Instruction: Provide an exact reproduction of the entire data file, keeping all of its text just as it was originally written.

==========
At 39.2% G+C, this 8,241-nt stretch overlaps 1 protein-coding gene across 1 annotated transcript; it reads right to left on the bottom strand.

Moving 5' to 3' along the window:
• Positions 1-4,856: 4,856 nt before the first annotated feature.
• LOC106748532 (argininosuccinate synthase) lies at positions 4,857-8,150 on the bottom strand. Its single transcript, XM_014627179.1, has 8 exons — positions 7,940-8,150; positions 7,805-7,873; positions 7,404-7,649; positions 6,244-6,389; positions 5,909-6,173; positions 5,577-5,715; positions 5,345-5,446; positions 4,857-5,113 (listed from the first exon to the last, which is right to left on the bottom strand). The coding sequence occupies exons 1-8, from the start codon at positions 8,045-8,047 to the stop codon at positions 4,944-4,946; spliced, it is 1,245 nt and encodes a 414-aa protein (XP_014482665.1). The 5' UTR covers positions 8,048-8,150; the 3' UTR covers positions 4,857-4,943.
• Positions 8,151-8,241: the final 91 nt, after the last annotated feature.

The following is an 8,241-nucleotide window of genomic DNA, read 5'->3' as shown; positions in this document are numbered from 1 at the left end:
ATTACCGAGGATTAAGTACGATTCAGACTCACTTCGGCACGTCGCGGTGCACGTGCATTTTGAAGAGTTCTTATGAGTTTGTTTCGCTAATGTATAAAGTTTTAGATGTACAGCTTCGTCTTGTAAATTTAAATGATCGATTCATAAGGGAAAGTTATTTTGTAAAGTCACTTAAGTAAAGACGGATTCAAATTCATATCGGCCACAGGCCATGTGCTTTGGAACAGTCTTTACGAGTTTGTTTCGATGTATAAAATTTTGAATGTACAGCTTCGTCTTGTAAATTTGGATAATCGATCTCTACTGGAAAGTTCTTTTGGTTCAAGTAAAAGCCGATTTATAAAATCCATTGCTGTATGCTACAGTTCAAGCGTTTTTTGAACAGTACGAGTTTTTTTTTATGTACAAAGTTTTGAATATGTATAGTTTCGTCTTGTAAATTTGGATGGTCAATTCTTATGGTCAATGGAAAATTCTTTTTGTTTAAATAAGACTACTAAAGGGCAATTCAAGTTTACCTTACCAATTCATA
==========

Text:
At 39.2% G+C, this 8,241-nt stretch overlaps 1 protein-coding gene across 1 annotated transcript; it reads right to left on the bottom strand.

Moving 5' to 3' along the window:
• Positions 1-4,856: 4,856 nt before the first annotated feature.
• LOC106748532 (argininosuccinate synthase) lies at positions 4,857-8,150 on the bottom strand. Its single transcript, XM_014627179.1, has 8 exons — positions 7,940-8,150; positions 7,805-7,873; positions 7,404-7,649; positions 6,244-6,389; positions 5,909-6,173; positions 5,577-5,715; positions 5,345-5,446; positions 4,857-5,113 (listed from the first exon to the last, which is right to left on the bottom strand). The coding sequence occupies exons 1-8, from the start codon at positions 8,045-8,047 to the stop codon at positions 4,944-4,946; spliced, it is 1,245 nt and encodes a 414-aa protein (XP_014482665.1). The 5' UTR covers positions 8,048-8,150; the 3' UTR covers positions 4,857-4,943.
• Positions 8,151-8,241: the final 91 nt, after the last annotated feature.

The following is an 8,241-nucleotide window of genomic DNA, read 5'->3' as shown; positions in this document are numbered from 1 at the left end:
ATTACCGAGGATTAAGTACGATTCAGACTCACTTCGGCACGTCGCGGTGCACGTGCATTTTGAAGAGTTCTTATGAGTTTGTTTCGCTAATGTATAAAGTTTTAGATGTACAGCTTCGTCTTGTAAATTTAAATGATCGATTCATAAGGGAAAGTTATTTTGTAAAGTCACTTAAGTAAAGACGGATTCAAATTCATATCGGCCACAGGCCATGTGCTTTGGAACAGTCTTTACGAGTTTGTTTCGATGTATAAAATTTTGAATGTACAGCTTCGTCTTGTAAATTTGGATAATCGATCTCTACTGGAAAGTTCTTTTGGTTCAAGTAAAAGCCGATTTATAAAATCCATTGCTGTATGCTACAGTTCAAGCGTTTTTTGAACAGTACGAGTTTTTTTTTATGTACAAAGTTTTGAATATGTATAGTTTCGTCTTGTAAATTTGGATGGTCAATTCTTATGGTCAATGGAAAATTCTTTTTGTTTAAATAAGACTACTAAAGGGCAATTCAAGTTTACCTTACCAATTCATA